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MODIFYING

SEQUENTIAL TURN SIGNALS

For All 1983-88 Cougars / Thunderbirds
Revised August 31, 2016

Sequential Turn Signals

If you've ever seen a 1967-73 Cougar (or a 1964-73 Thunderbird), or a 2010-up Mustang, from the back then you've probably seen how the turn signals flash in sequence in the taillights. At the time it was called "gimmicky" but now this cool mod is enjoying a comeback. The best thing is that it's part of the Cougar's history—you need not feel like it's a passing fad; it's here to stay. Now until a few years ago, you either had to try and splice in a system from the original Cougar (VERY problematic, and difficult to do), or get someone to build a solid-state control box with Radio Shack parts. Well, thanks to newer companies, you can simply buy the pre-built kit and install it yourself in just a few hours.

We are not aware of any "plug-and-play" kits for our cars, so that means you'll need a universal-style kit to retrofit your car. Below is a list of known, quality vendors that sell sequential kits:

  • Cougars Unlimited has created one of the first mass-produced, modern era kits. This is the kit we used because it was the best available at the time. Please check their website for current price information.
  • Web Electric Products sells a universal, low-cost sequential kit that is popular with hot rodders and car enthusiasts of all kinds.



BEFORE YOU INSTALL


There are a few things you need to know before you buy the kit and begin installation. The kit you purchase will need to work with any vehicle that has 3 brake light/turn signal combo bulbs per side (except those specifically designated as a 2-bulb system). All 1983-88 Cougars and most Thunderbirds have 3 bulbs per side, but one of the bulbs is for marker lights only, not for brake lamps. Which leads to the next point: there is some rewiring and modification to the taillamp wiring harness in order for the 3-light sequencer kit to work. We've figured out a way to significantly reduce the need to hack up your stock harness, and those pointers will be made below.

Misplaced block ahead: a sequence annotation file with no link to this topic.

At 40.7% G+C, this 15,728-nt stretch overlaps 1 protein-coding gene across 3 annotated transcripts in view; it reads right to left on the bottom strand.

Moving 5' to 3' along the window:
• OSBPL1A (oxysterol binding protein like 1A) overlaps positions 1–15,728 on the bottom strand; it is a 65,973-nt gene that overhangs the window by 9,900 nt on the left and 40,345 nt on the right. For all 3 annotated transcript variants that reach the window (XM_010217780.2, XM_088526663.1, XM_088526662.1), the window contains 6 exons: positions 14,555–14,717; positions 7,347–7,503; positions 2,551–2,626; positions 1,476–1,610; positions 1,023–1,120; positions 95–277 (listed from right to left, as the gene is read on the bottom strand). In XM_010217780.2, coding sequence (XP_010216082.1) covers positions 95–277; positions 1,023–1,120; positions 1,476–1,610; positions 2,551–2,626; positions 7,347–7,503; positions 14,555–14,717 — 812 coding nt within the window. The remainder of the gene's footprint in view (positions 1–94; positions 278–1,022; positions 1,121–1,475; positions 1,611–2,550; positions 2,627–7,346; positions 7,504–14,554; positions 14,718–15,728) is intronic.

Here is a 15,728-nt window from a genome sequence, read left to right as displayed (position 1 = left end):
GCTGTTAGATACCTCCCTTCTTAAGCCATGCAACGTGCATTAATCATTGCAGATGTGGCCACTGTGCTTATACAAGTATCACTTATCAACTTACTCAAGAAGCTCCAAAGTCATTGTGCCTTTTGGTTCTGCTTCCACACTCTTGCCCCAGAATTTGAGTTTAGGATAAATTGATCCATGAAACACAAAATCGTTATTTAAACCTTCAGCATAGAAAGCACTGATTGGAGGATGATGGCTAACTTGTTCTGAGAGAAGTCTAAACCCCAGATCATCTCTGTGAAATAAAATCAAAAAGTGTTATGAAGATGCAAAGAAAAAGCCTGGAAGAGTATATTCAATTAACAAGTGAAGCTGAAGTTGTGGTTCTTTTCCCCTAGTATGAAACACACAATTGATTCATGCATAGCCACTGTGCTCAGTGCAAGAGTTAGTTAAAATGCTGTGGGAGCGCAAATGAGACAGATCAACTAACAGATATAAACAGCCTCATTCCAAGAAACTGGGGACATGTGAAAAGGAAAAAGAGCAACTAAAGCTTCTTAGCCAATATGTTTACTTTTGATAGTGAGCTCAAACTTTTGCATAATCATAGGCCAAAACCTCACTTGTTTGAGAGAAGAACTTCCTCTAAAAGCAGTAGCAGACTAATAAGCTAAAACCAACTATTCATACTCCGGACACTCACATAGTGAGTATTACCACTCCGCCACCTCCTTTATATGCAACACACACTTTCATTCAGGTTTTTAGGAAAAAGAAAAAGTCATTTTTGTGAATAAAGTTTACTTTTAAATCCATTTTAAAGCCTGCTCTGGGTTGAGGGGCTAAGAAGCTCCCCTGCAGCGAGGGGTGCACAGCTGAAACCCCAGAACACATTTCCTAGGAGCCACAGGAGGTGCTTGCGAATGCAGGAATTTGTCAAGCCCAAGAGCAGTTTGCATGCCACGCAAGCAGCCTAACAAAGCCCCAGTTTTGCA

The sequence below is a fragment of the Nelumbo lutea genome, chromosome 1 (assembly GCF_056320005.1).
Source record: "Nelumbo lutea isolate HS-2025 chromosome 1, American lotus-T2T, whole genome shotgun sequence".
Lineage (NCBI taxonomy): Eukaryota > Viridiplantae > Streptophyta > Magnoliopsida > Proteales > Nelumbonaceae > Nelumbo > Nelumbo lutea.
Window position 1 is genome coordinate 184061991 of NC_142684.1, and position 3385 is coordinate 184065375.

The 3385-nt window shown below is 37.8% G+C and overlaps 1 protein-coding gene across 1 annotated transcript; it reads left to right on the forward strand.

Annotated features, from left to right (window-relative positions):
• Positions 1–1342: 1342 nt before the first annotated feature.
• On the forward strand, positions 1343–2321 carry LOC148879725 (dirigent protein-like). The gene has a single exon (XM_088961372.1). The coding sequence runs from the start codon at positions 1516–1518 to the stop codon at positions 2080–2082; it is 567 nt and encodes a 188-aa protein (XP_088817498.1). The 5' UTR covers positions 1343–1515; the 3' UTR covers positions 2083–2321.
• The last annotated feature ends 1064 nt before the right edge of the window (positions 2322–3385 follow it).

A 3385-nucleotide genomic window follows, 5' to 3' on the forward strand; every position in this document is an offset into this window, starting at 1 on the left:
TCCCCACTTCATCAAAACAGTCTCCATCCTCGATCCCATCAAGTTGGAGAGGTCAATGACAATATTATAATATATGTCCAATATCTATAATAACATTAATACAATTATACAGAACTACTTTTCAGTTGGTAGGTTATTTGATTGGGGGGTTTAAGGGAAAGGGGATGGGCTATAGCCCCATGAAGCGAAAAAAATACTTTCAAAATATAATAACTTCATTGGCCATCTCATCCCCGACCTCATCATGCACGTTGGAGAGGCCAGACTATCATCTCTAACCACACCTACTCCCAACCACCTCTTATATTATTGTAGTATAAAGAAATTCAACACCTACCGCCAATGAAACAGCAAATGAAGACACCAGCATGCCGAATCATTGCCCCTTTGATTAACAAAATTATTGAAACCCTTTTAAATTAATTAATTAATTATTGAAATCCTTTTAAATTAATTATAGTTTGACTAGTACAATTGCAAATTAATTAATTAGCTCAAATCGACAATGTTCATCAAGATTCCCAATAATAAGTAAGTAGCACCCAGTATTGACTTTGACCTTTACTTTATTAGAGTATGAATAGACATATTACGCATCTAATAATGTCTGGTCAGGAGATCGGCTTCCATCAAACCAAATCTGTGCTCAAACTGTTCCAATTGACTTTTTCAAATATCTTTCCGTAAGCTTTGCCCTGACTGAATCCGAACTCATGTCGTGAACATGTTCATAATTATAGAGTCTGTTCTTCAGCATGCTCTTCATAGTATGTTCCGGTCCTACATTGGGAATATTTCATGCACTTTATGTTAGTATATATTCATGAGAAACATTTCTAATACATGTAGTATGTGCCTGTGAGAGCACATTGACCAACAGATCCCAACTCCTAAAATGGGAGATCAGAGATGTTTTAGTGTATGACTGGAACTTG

What comes in the kit?
The kit consists of a control box, wiring harnesses, mounting screws, a new heavy duty flasher, and instructions.

How does the kit work?
In a nutshell, the control box acts as a central brain or junction box for the brake signals and turn signals that go to the rear taillights. With this system the box controls everything automatically; this is why you need to do the rewiring. Also, you will replace the stock flasher with the special heavy duty unit supplied by the kit.

What do I need to start?
Basic hand tools (wiring strippers, screwdrivers, sockets), electrical tape, butt splice connectors, and 6 additional taillight bulb sockets (if bypassing the stock harness). A test light is also very handy to use here.


The following photos are a step-by-step tour of installing the Cougars Unlimited sequential turn signal system. It may or may not be similar to other kits. This section is only meant as a supplement to the instructions that come with the kit. You assume responsibility for any actions herein.

NOTE: All photos are taken from a 1986 Cougar. Your car's setup may vary from the car shown.




INSTALLATION


Sequential Turn Signal Installation

Left: Remove the trunk liner (if applicable). This is the stock wiring harness, driver's side, for a 1985-86 Cougars. Sockets from left to right: backup lamp, lights-on marker (inner), turn signal/brake lamp (middle), turn signal/brake lamp (outer). Your bulb order may vary, but you do have the same kind of sockets regardless.

Sequential Turn Signal Installation

Left: This is the stock wiring harness, passenger's side, for 1985-86 Cougars. Sockets from left to right: turn signal/brake lamp (outer), turn signal/brake lamp (middle), lights-on marker (inner), backup lamp.

Sequential Turn Signal Installation

Left: This is the Cougars Unlimited kit: both wiring harnesses, signal box and flasher. You should mount the box somewhere out of the way where no wiring will rub against metal, and also where it will be protected from water.

Sequential Turn Signal Installation

Left: This box was mounted behind the driver's side trunk liner panel, on top of the wheel well. Since most of the stock taillamp wiring is on this side, it's a logical choice and out of the way of objects in the trunk. The box is being held down by simple zip ties. It's okay to make a custom mount for the box, if you wish. All wiring was tucked into wiring loom after the install.

Sequential Turn Signal Installation

Left: In order for the kit to work, you need 3 brake lamp/turn signal sockets on each side of the car. For 1983-84 Cougars, you have to convert the outer marker lamp over. For 1985-88 Cougars/T-Birds, you have to convert the inner marker lamp over (next to the backup lamp). The hole above can easily be cut with a Dremel tool or sharp knife. The trick is to get the hole to look like the hole next to it...